Channahon State Park

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Channahon State Park
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Channahon State Park, April 2018
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Map of the U.S. state of Illinois showing the location of Channahon State Park
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Channahon State Park (the United States)
Location Will County, Illinois, USA
Nearest city Channahon, Illinois
Coordinates 41°25′27″N88°13′39″W / 41.42417°N 88.22750°W / 41.42417; -88.22750 Coordinates: 41°25′27″N88°13′39″W / 41.42417°N 88.22750°W / 41.42417; -88.22750
Area20.5 acres (8.3 ha)
Established1932
Governing body Illinois Department of Natural Resources

Channahon State Park is an Illinois state park in Will County, Illinois, United States. The park was named after a Native American word meaning "the meeting of the waters". It lies adjacent to the confluence of the Dupage, Des Plaines, and Kankakee Rivers.

Contents

The park is near the municipality of Channahon, Illinois. It is served by U.S. Highway 6.

See also

Near Channahon, at the junction of the DesPlaines and Kankakee Rivers,lies one of the most important archaeological sites in America. This important Native American site was carefully excavated by Mr. George Langford-research associate in the Dept. of Anthropology of the University of Chicago. During his time in the 1930s this site was known popularly as the, "Fisher site" or "Fisher Group" and consisted of nine mounds and fifty conical pits once used as a camp site.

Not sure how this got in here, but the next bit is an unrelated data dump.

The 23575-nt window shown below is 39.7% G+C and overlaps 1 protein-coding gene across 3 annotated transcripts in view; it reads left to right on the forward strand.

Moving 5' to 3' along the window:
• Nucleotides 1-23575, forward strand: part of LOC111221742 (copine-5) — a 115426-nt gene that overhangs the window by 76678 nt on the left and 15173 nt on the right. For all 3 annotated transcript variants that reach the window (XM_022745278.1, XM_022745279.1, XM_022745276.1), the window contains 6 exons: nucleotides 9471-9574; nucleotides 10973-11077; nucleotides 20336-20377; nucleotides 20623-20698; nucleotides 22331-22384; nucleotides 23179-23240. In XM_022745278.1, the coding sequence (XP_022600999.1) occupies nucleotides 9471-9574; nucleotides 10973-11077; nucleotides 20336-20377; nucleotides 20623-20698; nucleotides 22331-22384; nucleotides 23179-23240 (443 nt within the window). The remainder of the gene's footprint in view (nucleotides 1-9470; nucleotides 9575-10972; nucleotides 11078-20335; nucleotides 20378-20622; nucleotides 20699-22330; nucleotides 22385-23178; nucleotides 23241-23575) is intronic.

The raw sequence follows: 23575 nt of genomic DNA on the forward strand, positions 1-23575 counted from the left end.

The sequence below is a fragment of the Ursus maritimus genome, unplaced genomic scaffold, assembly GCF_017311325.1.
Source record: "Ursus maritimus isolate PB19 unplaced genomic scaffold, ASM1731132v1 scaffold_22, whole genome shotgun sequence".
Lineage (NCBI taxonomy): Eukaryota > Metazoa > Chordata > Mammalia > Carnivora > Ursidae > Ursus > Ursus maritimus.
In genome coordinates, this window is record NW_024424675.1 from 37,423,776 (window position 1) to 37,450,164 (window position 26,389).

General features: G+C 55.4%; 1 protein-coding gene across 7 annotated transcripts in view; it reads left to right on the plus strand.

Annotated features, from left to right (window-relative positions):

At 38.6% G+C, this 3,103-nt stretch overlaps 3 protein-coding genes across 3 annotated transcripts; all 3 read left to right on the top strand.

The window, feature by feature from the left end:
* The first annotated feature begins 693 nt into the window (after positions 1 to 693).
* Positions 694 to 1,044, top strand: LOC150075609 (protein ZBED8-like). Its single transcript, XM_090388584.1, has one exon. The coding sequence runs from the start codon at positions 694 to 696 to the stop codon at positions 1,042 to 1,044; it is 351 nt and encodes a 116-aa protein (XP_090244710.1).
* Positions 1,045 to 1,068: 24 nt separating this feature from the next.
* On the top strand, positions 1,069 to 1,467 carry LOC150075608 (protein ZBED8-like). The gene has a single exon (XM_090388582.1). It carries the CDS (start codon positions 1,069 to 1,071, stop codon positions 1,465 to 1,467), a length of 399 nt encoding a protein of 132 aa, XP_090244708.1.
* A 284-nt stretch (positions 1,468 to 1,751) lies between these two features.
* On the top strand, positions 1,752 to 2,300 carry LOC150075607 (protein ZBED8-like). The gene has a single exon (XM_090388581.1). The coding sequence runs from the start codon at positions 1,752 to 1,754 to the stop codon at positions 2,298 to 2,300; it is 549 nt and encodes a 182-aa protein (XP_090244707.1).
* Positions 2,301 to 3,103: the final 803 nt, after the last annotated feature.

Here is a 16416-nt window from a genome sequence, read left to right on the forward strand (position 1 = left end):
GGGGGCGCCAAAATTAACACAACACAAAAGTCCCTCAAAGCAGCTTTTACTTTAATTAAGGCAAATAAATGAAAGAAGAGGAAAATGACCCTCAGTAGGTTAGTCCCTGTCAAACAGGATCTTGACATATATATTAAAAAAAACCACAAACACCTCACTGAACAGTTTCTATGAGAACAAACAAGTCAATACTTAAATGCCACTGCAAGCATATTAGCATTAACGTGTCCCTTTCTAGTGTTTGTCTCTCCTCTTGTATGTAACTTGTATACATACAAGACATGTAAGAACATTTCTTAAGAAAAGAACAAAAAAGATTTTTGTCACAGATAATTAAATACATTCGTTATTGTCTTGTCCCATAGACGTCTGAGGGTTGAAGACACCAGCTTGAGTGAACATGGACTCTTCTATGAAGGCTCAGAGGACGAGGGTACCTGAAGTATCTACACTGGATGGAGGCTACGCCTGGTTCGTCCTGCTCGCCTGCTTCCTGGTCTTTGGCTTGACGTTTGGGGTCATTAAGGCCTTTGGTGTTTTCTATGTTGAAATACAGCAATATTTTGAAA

The mound ranged in size from average 30 feet in diameter to as much as 60 feet in diameter while the pits were 30 feet in diameter and 3 feet deep. The two largest mounds are of the most significant importance of all the finds made in Il. These show periods of regular building and rebuilding. The primary mound was constructed and bodies were buried in it. These were buried together with characteristic utensils. For years the mound would stand undisturbed and grass and weeds built up humus layers on it and then other tribes would come in with different cultures and different tools where they buried their dead. This went on successively so that when the mound was sliced down the middle the layers of strata separated the ages all the way back to 2000 years before the Hopewell arrived! These finds were made well below ground level of the original mound. In general the people of the lowest level had 'long heads' than the round skulls found above them. While these are not the 'cone head' but longer type of skull more akin to a 'Pharaoh skull' shape out the back they are significantly different in type and height to the later tribes arriving to occupy the same area. Tools were scarcely seen in the older dig sites. We have cultural stratification made evident first by the dark humus layers then by distinctive material cultures, methods of burial and difference in physical type all in the same dig site. By comparing the camp site to the different levels in the mounds, the relative age of each was established. Similar sites like that of Joliet and Oakwoods furthered that dating but none compared historically to the findings of Channahon, IL. and the Fisher Site. This history complete from the University of Illinois and the U of Chicago is all documented in the Il. State Blue Book of 1931–2. The cultural sequences established from this dig make the Fisher group one of the most important sites excavated in both the State of Il. and the USA ever discovered as few digs were allowed after these were finished. It is also significant that this find in Channahon, Il proves an apparent change in the head form between the lowest burials than those above. Whatever group lived here in the last ice age was of significantly different type than the modern day occupants.

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